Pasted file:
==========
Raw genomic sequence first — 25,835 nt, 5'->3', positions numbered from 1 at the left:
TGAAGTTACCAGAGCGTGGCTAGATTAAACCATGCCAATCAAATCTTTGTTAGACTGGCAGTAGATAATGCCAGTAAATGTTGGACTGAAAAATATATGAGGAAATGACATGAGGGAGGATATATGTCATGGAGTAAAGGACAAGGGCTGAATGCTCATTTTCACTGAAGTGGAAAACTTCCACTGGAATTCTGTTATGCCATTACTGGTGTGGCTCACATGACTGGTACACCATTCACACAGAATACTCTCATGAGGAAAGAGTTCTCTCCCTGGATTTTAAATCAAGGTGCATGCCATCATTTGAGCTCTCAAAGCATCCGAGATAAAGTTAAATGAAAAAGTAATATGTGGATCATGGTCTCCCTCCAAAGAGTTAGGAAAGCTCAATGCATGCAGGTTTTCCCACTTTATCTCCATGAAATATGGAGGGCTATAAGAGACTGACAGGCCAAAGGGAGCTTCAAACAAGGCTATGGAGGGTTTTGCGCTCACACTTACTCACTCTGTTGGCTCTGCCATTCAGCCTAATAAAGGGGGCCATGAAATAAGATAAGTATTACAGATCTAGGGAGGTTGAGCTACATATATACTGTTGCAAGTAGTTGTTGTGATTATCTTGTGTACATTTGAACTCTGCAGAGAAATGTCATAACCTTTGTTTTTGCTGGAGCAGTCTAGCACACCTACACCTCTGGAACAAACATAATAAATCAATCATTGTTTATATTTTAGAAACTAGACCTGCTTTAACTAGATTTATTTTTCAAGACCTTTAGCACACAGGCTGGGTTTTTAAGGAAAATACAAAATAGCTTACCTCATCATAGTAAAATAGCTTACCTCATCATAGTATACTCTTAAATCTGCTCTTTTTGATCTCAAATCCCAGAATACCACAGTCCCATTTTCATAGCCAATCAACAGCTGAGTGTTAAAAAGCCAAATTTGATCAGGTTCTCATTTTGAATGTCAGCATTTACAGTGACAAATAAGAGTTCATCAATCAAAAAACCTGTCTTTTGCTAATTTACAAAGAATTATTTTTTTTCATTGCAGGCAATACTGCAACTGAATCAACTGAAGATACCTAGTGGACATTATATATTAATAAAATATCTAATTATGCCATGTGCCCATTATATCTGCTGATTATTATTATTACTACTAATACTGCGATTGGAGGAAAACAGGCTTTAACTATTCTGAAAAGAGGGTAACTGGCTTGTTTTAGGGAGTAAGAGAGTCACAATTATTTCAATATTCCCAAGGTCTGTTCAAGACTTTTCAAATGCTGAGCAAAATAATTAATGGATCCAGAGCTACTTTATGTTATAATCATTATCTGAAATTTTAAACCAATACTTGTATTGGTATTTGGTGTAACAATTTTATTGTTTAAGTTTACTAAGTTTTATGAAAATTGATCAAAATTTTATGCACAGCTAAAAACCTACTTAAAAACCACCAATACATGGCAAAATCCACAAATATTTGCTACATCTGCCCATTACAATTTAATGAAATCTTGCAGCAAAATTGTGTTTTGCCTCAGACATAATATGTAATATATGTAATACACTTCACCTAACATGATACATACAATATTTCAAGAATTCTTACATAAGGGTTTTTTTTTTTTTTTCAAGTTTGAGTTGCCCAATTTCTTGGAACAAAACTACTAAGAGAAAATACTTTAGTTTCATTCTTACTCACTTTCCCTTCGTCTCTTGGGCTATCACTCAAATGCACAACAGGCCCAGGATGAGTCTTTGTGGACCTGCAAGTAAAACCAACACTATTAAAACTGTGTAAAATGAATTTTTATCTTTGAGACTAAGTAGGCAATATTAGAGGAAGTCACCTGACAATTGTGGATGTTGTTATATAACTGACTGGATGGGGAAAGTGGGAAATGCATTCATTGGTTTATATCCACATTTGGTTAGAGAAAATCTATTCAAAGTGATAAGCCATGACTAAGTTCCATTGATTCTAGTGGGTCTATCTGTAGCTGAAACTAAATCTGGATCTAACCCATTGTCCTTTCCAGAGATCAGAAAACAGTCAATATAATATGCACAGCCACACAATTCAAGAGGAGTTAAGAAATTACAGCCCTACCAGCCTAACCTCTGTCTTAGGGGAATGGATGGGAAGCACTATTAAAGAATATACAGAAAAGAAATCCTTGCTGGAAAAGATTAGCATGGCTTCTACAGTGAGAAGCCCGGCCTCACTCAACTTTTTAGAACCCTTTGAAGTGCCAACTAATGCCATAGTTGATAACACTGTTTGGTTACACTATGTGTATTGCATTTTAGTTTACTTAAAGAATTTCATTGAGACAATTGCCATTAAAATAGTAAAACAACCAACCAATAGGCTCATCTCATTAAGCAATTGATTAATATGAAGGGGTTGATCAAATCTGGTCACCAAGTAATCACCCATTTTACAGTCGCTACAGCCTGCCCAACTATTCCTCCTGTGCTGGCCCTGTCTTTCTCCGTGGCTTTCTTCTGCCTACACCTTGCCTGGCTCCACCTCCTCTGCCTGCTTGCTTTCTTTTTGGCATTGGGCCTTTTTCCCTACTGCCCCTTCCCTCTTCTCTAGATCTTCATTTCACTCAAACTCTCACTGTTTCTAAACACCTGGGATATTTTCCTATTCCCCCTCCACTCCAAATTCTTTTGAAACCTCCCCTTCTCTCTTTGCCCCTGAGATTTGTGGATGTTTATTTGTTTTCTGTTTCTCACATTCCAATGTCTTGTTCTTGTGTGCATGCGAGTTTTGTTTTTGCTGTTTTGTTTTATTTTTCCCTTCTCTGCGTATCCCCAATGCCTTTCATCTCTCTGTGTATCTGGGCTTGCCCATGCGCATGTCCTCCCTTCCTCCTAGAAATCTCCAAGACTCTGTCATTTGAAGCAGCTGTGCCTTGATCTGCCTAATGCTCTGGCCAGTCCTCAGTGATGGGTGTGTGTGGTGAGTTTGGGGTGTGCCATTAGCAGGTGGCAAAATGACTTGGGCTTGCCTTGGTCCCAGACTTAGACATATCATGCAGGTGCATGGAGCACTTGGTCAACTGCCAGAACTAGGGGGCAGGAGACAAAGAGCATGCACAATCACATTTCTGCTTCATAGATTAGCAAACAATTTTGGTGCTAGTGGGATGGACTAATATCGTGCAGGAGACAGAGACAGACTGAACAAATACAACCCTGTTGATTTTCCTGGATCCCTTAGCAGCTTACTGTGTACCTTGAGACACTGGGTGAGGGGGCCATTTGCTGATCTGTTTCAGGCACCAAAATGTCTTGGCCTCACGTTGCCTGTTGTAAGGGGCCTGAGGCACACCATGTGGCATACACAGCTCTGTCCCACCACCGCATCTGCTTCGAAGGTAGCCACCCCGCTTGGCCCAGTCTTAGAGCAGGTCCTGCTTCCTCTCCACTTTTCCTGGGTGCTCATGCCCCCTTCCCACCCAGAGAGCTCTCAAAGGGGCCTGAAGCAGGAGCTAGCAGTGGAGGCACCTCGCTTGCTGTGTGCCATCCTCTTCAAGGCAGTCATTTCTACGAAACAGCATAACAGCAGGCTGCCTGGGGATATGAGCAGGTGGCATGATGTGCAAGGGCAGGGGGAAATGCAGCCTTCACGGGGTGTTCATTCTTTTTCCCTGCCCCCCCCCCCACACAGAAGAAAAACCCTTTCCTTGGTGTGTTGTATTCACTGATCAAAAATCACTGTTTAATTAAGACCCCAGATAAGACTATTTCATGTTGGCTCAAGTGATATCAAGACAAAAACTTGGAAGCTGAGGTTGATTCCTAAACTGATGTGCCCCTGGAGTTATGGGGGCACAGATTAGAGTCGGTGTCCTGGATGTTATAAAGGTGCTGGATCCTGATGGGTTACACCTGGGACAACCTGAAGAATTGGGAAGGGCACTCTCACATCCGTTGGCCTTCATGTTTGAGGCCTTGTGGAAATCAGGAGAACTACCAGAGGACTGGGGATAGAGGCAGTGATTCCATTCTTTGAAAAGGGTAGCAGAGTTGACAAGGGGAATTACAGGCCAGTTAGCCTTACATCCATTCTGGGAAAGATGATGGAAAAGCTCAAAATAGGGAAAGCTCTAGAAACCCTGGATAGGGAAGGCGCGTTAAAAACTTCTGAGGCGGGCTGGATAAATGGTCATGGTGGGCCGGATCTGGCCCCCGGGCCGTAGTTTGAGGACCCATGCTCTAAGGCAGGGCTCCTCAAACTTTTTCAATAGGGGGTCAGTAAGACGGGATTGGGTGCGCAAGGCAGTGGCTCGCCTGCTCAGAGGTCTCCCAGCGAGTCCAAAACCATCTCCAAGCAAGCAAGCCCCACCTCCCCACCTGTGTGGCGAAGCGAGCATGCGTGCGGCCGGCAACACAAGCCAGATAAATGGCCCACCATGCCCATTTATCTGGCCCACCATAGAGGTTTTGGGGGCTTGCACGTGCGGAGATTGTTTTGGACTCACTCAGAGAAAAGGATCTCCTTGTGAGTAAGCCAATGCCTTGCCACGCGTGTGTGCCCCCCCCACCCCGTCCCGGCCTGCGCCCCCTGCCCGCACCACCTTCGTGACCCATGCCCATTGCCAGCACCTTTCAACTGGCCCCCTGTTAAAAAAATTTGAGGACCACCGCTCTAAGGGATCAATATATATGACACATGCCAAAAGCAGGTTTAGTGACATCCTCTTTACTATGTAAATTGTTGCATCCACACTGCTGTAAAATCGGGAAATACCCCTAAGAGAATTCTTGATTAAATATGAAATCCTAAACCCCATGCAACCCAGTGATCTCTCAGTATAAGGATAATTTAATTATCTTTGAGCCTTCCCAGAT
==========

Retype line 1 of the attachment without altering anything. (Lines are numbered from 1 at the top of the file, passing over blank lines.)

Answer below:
Raw genomic sequence first — 25,835 nt, 5'->3', positions numbered from 1 at the left: